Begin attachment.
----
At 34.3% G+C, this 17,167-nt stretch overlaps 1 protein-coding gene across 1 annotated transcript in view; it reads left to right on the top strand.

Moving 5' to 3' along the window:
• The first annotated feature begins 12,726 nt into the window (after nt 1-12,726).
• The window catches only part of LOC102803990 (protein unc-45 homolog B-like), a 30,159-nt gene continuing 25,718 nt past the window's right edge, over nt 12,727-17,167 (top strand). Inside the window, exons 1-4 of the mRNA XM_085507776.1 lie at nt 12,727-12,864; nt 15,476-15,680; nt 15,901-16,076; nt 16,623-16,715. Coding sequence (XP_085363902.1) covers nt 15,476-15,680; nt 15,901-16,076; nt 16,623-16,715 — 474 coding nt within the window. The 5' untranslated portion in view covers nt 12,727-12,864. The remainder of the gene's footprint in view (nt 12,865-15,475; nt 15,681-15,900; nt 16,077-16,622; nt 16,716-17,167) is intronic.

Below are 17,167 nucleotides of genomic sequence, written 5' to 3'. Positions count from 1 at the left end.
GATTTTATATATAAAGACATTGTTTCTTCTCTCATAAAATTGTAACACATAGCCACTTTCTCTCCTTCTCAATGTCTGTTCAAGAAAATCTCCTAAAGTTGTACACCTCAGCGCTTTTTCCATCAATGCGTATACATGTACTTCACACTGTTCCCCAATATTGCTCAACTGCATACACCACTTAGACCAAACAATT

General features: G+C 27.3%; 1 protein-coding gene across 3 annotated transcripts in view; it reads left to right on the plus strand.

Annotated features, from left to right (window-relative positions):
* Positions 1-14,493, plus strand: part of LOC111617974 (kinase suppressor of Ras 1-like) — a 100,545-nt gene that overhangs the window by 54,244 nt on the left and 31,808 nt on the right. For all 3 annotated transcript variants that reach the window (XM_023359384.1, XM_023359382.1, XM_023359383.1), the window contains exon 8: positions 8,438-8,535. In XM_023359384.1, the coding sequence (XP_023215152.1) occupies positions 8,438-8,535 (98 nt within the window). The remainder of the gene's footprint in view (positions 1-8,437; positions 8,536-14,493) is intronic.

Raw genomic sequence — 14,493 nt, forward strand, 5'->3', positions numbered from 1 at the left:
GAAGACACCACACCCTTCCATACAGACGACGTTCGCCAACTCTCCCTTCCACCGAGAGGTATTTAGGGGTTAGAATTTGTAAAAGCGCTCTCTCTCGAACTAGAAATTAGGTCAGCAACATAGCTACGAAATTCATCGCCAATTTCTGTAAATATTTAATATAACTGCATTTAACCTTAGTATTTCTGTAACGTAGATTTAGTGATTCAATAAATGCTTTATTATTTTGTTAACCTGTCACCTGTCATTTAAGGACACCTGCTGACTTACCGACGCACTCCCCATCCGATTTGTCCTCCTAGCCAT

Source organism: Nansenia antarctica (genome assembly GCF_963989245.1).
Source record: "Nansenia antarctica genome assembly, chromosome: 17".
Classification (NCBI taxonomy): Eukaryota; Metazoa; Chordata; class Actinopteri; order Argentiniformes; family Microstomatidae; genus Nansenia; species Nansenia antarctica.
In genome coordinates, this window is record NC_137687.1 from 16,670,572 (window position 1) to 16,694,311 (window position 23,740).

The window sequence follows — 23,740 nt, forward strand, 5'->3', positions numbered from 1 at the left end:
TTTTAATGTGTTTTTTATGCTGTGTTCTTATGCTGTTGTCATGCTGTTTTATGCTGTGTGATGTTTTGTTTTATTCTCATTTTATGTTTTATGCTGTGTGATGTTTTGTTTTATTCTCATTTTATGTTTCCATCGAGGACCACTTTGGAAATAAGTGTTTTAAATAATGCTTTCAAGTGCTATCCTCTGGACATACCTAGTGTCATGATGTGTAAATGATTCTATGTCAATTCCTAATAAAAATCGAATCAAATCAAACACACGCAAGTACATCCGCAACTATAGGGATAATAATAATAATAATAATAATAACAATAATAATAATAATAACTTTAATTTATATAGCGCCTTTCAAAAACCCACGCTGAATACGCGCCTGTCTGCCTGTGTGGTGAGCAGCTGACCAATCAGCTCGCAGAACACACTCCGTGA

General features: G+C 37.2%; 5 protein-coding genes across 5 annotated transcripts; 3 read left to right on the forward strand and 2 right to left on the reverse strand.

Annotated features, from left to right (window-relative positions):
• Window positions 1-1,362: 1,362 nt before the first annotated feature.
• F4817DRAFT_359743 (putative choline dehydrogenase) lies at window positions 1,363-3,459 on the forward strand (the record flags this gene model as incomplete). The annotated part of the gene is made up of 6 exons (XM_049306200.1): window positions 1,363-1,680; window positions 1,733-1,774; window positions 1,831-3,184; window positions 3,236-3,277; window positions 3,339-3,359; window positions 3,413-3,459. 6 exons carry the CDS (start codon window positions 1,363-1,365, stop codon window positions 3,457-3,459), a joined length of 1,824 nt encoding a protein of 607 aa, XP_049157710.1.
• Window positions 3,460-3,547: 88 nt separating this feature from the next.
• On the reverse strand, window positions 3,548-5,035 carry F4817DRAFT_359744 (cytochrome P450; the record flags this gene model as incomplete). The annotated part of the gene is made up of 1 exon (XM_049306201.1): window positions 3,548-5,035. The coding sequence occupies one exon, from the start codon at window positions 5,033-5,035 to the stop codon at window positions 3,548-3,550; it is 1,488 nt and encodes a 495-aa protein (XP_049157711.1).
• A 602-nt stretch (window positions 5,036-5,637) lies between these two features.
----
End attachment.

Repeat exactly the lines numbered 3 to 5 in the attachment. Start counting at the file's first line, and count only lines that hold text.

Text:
• The first annotated feature begins 12,726 nt into the window (after nt 1-12,726).
• The window catches only part of LOC102803990 (protein unc-45 homolog B-like), a 30,159-nt gene continuing 25,718 nt past the window's right edge, over nt 12,727-17,167 (top strand). Inside the window, exons 1-4 of the mRNA XM_085507776.1 lie at nt 12,727-12,864; nt 15,476-15,680; nt 15,901-16,076; nt 16,623-16,715. Coding sequence (XP_085363902.1) covers nt 15,476-15,680; nt 15,901-16,076; nt 16,623-16,715 — 474 coding nt within the window. The 5' untranslated portion in view covers nt 12,727-12,864. The remainder of the gene's footprint in view (nt 12,865-15,475; nt 15,681-15,900; nt 16,077-16,622; nt 16,716-17,167) is intronic.

Below are 17,167 nucleotides of genomic sequence, written 5' to 3'. Positions count from 1 at the left end.